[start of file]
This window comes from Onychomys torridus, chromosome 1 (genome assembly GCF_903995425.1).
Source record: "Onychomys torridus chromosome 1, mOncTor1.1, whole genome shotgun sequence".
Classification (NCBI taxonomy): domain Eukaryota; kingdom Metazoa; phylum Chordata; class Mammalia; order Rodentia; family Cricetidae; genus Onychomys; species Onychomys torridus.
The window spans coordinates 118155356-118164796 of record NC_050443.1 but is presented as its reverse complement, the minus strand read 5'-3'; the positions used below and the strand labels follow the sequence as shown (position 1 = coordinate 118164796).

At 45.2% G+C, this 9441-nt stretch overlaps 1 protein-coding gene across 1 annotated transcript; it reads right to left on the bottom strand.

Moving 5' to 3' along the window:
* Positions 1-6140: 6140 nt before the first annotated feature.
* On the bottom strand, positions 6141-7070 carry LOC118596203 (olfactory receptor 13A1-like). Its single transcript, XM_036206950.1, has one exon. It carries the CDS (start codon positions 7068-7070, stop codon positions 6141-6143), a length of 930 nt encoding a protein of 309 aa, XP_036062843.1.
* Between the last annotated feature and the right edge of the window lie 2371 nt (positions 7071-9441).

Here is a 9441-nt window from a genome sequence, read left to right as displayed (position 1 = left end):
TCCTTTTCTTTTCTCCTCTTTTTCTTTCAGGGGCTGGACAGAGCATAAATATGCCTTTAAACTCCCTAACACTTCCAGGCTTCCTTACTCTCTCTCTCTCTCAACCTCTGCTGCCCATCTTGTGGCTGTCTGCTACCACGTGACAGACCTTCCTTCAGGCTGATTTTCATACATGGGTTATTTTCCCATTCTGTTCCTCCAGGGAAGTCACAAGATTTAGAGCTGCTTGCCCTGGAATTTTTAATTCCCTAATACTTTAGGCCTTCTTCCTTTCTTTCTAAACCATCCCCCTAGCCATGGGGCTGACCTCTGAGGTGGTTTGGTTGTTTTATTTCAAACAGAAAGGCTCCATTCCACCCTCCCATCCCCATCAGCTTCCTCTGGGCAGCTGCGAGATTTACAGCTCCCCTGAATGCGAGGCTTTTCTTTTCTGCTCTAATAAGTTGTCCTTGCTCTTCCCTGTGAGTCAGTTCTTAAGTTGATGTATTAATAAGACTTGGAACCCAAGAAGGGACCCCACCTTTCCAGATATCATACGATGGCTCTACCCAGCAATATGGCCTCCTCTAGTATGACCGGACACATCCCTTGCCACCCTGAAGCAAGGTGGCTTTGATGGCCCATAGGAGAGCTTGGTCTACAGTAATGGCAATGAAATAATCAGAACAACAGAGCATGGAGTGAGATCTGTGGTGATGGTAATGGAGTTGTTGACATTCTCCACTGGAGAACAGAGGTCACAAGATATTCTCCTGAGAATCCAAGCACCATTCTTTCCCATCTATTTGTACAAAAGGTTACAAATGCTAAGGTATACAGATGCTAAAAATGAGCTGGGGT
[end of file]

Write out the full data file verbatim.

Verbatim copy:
This window comes from Onychomys torridus, chromosome 1 (genome assembly GCF_903995425.1).
Source record: "Onychomys torridus chromosome 1, mOncTor1.1, whole genome shotgun sequence".
Classification (NCBI taxonomy): domain Eukaryota; kingdom Metazoa; phylum Chordata; class Mammalia; order Rodentia; family Cricetidae; genus Onychomys; species Onychomys torridus.
The window spans coordinates 118155356-118164796 of record NC_050443.1 but is presented as its reverse complement, the minus strand read 5'-3'; the positions used below and the strand labels follow the sequence as shown (position 1 = coordinate 118164796).

At 45.2% G+C, this 9441-nt stretch overlaps 1 protein-coding gene across 1 annotated transcript; it reads right to left on the bottom strand.

Moving 5' to 3' along the window:
* Positions 1-6140: 6140 nt before the first annotated feature.
* On the bottom strand, positions 6141-7070 carry LOC118596203 (olfactory receptor 13A1-like). Its single transcript, XM_036206950.1, has one exon. It carries the CDS (start codon positions 7068-7070, stop codon positions 6141-6143), a length of 930 nt encoding a protein of 309 aa, XP_036062843.1.
* Between the last annotated feature and the right edge of the window lie 2371 nt (positions 7071-9441).

Here is a 9441-nt window from a genome sequence, read left to right as displayed (position 1 = left end):
TCCTTTTCTTTTCTCCTCTTTTTCTTTCAGGGGCTGGACAGAGCATAAATATGCCTTTAAACTCCCTAACACTTCCAGGCTTCCTTACTCTCTCTCTCTCTCAACCTCTGCTGCCCATCTTGTGGCTGTCTGCTACCACGTGACAGACCTTCCTTCAGGCTGATTTTCATACATGGGTTATTTTCCCATTCTGTTCCTCCAGGGAAGTCACAAGATTTAGAGCTGCTTGCCCTGGAATTTTTAATTCCCTAATACTTTAGGCCTTCTTCCTTTCTTTCTAAACCATCCCCCTAGCCATGGGGCTGACCTCTGAGGTGGTTTGGTTGTTTTATTTCAAACAGAAAGGCTCCATTCCACCCTCCCATCCCCATCAGCTTCCTCTGGGCAGCTGCGAGATTTACAGCTCCCCTGAATGCGAGGCTTTTCTTTTCTGCTCTAATAAGTTGTCCTTGCTCTTCCCTGTGAGTCAGTTCTTAAGTTGATGTATTAATAAGACTTGGAACCCAAGAAGGGACCCCACCTTTCCAGATATCATACGATGGCTCTACCCAGCAATATGGCCTCCTCTAGTATGACCGGACACATCCCTTGCCACCCTGAAGCAAGGTGGCTTTGATGGCCCATAGGAGAGCTTGGTCTACAGTAATGGCAATGAAATAATCAGAACAACAGAGCATGGAGTGAGATCTGTGGTGATGGTAATGGAGTTGTTGACATTCTCCACTGGAGAACAGAGGTCACAAGATATTCTCCTGAGAATCCAAGCACCATTCTTTCCCATCTATTTGTACAAAAGGTTACAAATGCTAAGGTATACAGATGCTAAAAATGAGCTGGGGT